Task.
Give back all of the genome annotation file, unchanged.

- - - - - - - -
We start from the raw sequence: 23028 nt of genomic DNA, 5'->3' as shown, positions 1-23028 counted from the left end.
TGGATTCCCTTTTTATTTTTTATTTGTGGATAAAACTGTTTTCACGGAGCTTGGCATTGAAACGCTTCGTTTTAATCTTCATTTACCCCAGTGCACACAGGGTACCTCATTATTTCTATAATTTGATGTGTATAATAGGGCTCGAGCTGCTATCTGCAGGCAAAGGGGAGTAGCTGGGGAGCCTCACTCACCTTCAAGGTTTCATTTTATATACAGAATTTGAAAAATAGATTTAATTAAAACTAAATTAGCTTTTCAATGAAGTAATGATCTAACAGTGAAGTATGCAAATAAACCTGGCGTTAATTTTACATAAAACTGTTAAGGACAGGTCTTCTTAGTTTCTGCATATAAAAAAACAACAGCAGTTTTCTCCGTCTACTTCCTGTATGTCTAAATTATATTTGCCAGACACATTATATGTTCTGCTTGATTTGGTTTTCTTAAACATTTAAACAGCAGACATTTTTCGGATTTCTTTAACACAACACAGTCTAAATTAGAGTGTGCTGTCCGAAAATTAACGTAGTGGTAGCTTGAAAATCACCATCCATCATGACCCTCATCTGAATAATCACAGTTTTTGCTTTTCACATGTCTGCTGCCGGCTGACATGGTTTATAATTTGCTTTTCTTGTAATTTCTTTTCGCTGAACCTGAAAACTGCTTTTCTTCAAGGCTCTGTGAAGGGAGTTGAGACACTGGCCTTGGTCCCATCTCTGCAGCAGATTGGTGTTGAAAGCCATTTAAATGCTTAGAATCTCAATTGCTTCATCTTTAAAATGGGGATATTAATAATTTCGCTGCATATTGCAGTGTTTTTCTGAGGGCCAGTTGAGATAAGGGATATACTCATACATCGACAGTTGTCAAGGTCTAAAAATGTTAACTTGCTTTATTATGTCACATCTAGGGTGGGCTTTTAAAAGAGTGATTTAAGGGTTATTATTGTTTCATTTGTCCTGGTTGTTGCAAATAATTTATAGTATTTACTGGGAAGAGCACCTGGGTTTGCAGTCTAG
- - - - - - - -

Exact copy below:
We start from the raw sequence: 23028 nt of genomic DNA, 5'->3' as shown, positions 1-23028 counted from the left end.
TGGATTCCCTTTTTATTTTTTATTTGTGGATAAAACTGTTTTCACGGAGCTTGGCATTGAAACGCTTCGTTTTAATCTTCATTTACCCCAGTGCACACAGGGTACCTCATTATTTCTATAATTTGATGTGTATAATAGGGCTCGAGCTGCTATCTGCAGGCAAAGGGGAGTAGCTGGGGAGCCTCACTCACCTTCAAGGTTTCATTTTATATACAGAATTTGAAAAATAGATTTAATTAAAACTAAATTAGCTTTTCAATGAAGTAATGATCTAACAGTGAAGTATGCAAATAAACCTGGCGTTAATTTTACATAAAACTGTTAAGGACAGGTCTTCTTAGTTTCTGCATATAAAAAAACAACAGCAGTTTTCTCCGTCTACTTCCTGTATGTCTAAATTATATTTGCCAGACACATTATATGTTCTGCTTGATTTGGTTTTCTTAAACATTTAAACAGCAGACATTTTTCGGATTTCTTTAACACAACACAGTCTAAATTAGAGTGTGCTGTCCGAAAATTAACGTAGTGGTAGCTTGAAAATCACCATCCATCATGACCCTCATCTGAATAATCACAGTTTTTGCTTTTCACATGTCTGCTGCCGGCTGACATGGTTTATAATTTGCTTTTCTTGTAATTTCTTTTCGCTGAACCTGAAAACTGCTTTTCTTCAAGGCTCTGTGAAGGGAGTTGAGACACTGGCCTTGGTCCCATCTCTGCAGCAGATTGGTGTTGAAAGCCATTTAAATGCTTAGAATCTCAATTGCTTCATCTTTAAAATGGGGATATTAATAATTTCGCTGCATATTGCAGTGTTTTTCTGAGGGCCAGTTGAGATAAGGGATATACTCATACATCGACAGTTGTCAAGGTCTAAAAATGTTAACTTGCTTTATTATGTCACATCTAGGGTGGGCTTTTAAAAGAGTGATTTAAGGGTTATTATTGTTTCATTTGTCCTGGTTGTTGCAAATAATTTATAGTATTTACTGGGAAGAGCACCTGGGTTTGCAGTCTAG